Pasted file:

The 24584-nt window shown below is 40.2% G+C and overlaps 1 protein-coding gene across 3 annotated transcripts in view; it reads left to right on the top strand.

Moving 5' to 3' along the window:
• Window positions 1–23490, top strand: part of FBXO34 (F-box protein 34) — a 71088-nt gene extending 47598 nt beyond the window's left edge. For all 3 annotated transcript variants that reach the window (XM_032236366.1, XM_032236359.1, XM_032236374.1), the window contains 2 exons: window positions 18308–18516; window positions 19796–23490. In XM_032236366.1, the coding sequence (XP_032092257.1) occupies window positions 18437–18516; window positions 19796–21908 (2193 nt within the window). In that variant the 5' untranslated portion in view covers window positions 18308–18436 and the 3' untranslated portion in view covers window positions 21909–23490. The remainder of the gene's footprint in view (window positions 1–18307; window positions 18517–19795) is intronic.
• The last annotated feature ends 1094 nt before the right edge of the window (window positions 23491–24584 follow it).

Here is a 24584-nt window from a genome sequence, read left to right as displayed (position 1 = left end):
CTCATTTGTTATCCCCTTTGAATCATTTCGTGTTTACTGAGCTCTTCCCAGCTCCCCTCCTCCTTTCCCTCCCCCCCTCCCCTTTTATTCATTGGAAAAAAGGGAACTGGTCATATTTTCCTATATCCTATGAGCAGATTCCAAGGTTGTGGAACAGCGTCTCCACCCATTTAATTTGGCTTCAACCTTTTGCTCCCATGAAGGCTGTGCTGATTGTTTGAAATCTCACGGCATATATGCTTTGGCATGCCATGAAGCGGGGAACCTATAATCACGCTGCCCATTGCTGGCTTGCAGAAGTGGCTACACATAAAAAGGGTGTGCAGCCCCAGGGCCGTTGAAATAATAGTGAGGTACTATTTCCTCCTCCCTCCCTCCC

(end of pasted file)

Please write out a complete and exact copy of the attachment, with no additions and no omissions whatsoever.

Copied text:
The 24584-nt window shown below is 40.2% G+C and overlaps 1 protein-coding gene across 3 annotated transcripts in view; it reads left to right on the top strand.

Moving 5' to 3' along the window:
• Window positions 1–23490, top strand: part of FBXO34 (F-box protein 34) — a 71088-nt gene extending 47598 nt beyond the window's left edge. For all 3 annotated transcript variants that reach the window (XM_032236366.1, XM_032236359.1, XM_032236374.1), the window contains 2 exons: window positions 18308–18516; window positions 19796–23490. In XM_032236366.1, the coding sequence (XP_032092257.1) occupies window positions 18437–18516; window positions 19796–21908 (2193 nt within the window). In that variant the 5' untranslated portion in view covers window positions 18308–18436 and the 3' untranslated portion in view covers window positions 21909–23490. The remainder of the gene's footprint in view (window positions 1–18307; window positions 18517–19795) is intronic.
• The last annotated feature ends 1094 nt before the right edge of the window (window positions 23491–24584 follow it).

Here is a 24584-nt window from a genome sequence, read left to right as displayed (position 1 = left end):
CTCATTTGTTATCCCCTTTGAATCATTTCGTGTTTACTGAGCTCTTCCCAGCTCCCCTCCTCCTTTCCCTCCCCCCCTCCCCTTTTATTCATTGGAAAAAAGGGAACTGGTCATATTTTCCTATATCCTATGAGCAGATTCCAAGGTTGTGGAACAGCGTCTCCACCCATTTAATTTGGCTTCAACCTTTTGCTCCCATGAAGGCTGTGCTGATTGTTTGAAATCTCACGGCATATATGCTTTGGCATGCCATGAAGCGGGGAACCTATAATCACGCTGCCCATTGCTGGCTTGCAGAAGTGGCTACACATAAAAAGGGTGTGCAGCCCCAGGGCCGTTGAAATAATAGTGAGGTACTATTTCCTCCTCCCTCCCTCCC